A young woman on my Facebook page sent up a cheer for the Kodak company recently which puzzled me. The latest news on Kodak was that the New York attorney general was filing papers to charge the company with insider trading. As I write this blog, the stock is selling below $9 per share. In the past, it sold as high as $60.
Founded in the late 1800s, Kodak has had a checkered history, beginning with a near-monopoly in photographic film and equipment and ending in bankruptcy. As a youngster, I remember owning a box camera. I earned it by collecting cereal cartons. Today, the company has graduated to techie stuff like 3-D printers.
Whatever the business, owning stock is risky. Wall Street fortunes rise and fall each day without the predictability of a tide chart. I never count my money safe until it rests quietly in a savings account. Given today’s interest rates, however, savings accounts won’t increase earnings. For that, a person has to take some chances.
Non-fungible tokens (NFT) are all the rage as an investment tool at the moment. These are digital images created for a digital world, artworks or collectibles that people buy on the internet, and the transfer of ownership gets recorded on an electronic ledger. Types of NFTs vary. All NFT owners can view their purchases online, but some artists refuse to allow those images to be printed and turned into hard copies. Says writer Olivia Hosken, the prohibition allows the artwork “to mature with technology.” (The Collector’s Lament,” by Olivia Hosken, Town&Country, Summer 2021, pg. 38.)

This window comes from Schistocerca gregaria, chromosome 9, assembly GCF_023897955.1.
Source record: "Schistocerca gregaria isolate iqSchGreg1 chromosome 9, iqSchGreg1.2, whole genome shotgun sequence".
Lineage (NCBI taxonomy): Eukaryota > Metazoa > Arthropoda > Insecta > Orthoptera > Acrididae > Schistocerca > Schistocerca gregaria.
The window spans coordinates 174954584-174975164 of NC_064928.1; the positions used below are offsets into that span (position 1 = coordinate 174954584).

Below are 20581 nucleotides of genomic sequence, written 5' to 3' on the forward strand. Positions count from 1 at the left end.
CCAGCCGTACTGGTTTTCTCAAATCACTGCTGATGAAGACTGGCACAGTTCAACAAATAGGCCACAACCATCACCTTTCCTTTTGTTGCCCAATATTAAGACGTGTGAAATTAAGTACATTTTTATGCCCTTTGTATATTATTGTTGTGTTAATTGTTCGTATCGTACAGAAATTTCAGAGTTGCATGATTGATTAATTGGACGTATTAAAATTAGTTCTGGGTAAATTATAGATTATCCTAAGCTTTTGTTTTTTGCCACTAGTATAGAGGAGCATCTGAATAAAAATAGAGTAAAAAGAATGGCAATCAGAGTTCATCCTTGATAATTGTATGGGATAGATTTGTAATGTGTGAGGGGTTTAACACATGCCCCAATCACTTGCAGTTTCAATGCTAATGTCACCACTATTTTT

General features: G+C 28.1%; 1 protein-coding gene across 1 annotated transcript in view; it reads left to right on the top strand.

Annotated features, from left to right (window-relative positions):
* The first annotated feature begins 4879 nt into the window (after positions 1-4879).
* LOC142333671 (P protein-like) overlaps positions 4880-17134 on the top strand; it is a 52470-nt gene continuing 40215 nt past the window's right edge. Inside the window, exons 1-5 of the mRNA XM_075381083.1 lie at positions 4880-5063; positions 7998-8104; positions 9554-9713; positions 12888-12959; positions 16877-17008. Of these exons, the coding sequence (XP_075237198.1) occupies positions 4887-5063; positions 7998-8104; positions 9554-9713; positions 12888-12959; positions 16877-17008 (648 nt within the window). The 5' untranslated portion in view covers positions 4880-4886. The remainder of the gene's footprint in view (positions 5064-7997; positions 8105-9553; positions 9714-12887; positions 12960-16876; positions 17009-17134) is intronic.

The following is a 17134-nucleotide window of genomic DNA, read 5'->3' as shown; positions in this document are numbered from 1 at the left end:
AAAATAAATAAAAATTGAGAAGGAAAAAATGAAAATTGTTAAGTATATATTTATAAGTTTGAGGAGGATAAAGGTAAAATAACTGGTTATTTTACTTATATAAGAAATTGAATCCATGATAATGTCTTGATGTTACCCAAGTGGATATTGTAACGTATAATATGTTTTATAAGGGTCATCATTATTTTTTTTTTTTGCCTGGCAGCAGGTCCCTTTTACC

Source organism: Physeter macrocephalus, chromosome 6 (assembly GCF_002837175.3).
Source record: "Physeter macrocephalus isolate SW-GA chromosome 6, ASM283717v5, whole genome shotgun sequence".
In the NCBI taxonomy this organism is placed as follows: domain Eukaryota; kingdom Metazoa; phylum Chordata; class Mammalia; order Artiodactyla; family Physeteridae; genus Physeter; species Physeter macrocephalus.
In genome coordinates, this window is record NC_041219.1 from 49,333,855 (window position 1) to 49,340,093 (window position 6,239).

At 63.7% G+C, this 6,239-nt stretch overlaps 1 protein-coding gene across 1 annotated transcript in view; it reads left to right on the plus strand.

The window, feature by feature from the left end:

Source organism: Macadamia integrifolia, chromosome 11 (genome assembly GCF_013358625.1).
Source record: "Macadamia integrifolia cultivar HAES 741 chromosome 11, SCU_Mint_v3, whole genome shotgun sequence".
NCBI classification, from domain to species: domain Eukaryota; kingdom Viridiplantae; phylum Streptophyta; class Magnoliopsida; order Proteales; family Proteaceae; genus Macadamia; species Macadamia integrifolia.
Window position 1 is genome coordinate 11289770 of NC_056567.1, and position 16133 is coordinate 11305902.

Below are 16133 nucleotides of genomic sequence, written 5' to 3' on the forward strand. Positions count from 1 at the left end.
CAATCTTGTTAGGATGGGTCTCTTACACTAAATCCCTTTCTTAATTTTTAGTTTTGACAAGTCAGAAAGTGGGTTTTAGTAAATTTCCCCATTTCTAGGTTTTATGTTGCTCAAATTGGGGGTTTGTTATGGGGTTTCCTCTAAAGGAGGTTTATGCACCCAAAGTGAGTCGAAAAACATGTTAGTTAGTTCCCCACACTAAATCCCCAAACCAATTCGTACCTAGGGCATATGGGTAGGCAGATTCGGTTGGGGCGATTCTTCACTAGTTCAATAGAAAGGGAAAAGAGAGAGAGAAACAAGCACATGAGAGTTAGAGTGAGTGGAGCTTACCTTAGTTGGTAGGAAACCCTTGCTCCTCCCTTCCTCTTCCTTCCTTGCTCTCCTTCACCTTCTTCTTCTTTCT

NFTs are mumbo-jumbo to me. Owning one may be a good investment, but I can’t see much joy in possessing a jpeg I can’t hang on a wall. Where’s the satisfaction for collectors who love art for itself?
Modern minds have begun to grapple with that question. One answer is the electronic screen, coming soon to a living room or an iPad near you. (Ibid, pg. 38.) One day, they might even appear on refrigerator doors. Grimes, an artist who can’t be bothered with a second name, sells her NFTs for millions of dollars. I doubt she cares where her images reside. A shower wall might do.
Given the trend, a person has to worry about the fate of picture framers. Will their craft one day become a dead art?
Thank heavens for grandparents! They will always demand a frame for their grandchild’s first tree painting. What’s more, that tree will hang in a place of honor, maybe for decades, or until its pigments fade.
Frankly, NFTs are too otherworldly for me. Too fleeting. Too ephemeral. I’ve yet to put my trust in ATMs or smartphones. When it comes to owning artwork, give me something I can dust.